Balderrama-Carmona et al., 2019

Balderrama-Carmona, A. P., Valenzuela-Rincon, M., Zamora-Alvarez, L. A., Adan-Bante, N. P., Leyva-Soto, L. A., Silva-Beltran, N. P., & Moran-Palacio, E. F.; “Herbicide biomonitoring in agricultural workers in Valle del Mayo, Sonora Mexico;” Environmental Science and Pollution Research International, 2019; DOI: 10.1007/s11356-019-07087-6.


Valle del Mayo is an important agricultural area at the northwest of Mexico where up to 20,000 L of a mix composed of glyphosate and tordon is used in drains and canals. This study was carried out in order to evaluate the cellular damage caused by glyphosate, aminomethylphosphonic acid (AMPA), and picloram in agricultural workers. Biomonitoring was performed through the quantification of herbicides in urine using HPLC (high-performance liquid chromatography) to then evaluate the cellular damage in exposed people by means of an evaluation of micronuclei and cellular proliferation in lymphocyte cultures. The urine samples (n = 30) have shown a concentration of up to 10.25 mug/L of picloram and 2.23 mug/L of AMPA; no positive samples for glyphosate were reported. The calculation of the external dose reveals that agricultural workers ingest up to 146 mg/kg/day; however, this concentration does not surpass the limits that are allowed internationally. As for the results for the micronuclei test, 53% of the workers showed cellular damage, and the nuclear division index test reported that there was a significant difference (P < 0.05) between the exposed and the control population, which indicated that the exposure time to pesticides in the people of Valle del Mayo can induce alterations which can cause chronic damage. FULL TEXT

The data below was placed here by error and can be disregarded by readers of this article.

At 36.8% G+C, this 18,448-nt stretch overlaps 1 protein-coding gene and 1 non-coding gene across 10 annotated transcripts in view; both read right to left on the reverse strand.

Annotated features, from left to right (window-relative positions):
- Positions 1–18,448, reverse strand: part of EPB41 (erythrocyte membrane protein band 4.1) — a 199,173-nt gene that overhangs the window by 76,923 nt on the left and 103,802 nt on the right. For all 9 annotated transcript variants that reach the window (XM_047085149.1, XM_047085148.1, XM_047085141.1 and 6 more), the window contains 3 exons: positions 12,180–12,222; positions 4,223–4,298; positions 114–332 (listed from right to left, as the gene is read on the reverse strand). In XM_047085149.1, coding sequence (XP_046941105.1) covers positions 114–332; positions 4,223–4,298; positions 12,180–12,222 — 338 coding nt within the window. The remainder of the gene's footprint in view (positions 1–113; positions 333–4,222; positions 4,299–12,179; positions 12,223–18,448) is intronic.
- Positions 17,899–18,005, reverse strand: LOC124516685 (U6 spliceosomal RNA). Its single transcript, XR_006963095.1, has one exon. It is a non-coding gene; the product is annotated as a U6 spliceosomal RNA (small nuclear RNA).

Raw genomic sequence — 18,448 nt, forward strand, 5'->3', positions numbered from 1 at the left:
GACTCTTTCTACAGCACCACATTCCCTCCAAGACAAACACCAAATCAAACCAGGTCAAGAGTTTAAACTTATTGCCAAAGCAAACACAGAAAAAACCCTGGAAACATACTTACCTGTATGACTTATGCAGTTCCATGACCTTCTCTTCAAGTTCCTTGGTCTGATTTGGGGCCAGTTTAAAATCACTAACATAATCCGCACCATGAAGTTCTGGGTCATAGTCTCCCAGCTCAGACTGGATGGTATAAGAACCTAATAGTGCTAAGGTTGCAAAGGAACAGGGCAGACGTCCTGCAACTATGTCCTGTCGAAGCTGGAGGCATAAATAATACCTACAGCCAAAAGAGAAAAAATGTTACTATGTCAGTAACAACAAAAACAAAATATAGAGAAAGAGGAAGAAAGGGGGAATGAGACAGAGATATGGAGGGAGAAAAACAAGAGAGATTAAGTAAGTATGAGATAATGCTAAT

Crump et al., 2020

Crump, K., Crouch, E., Zelterman, D., Crump, C., & Haseman, J.; “Accounting for Multiple Comparisons in Statistical Analysis of the Extensive Bioassay Data on Glyphosate;” Toxicology Science, 2020; DOI: 10.1093/toxsci/kfaa039.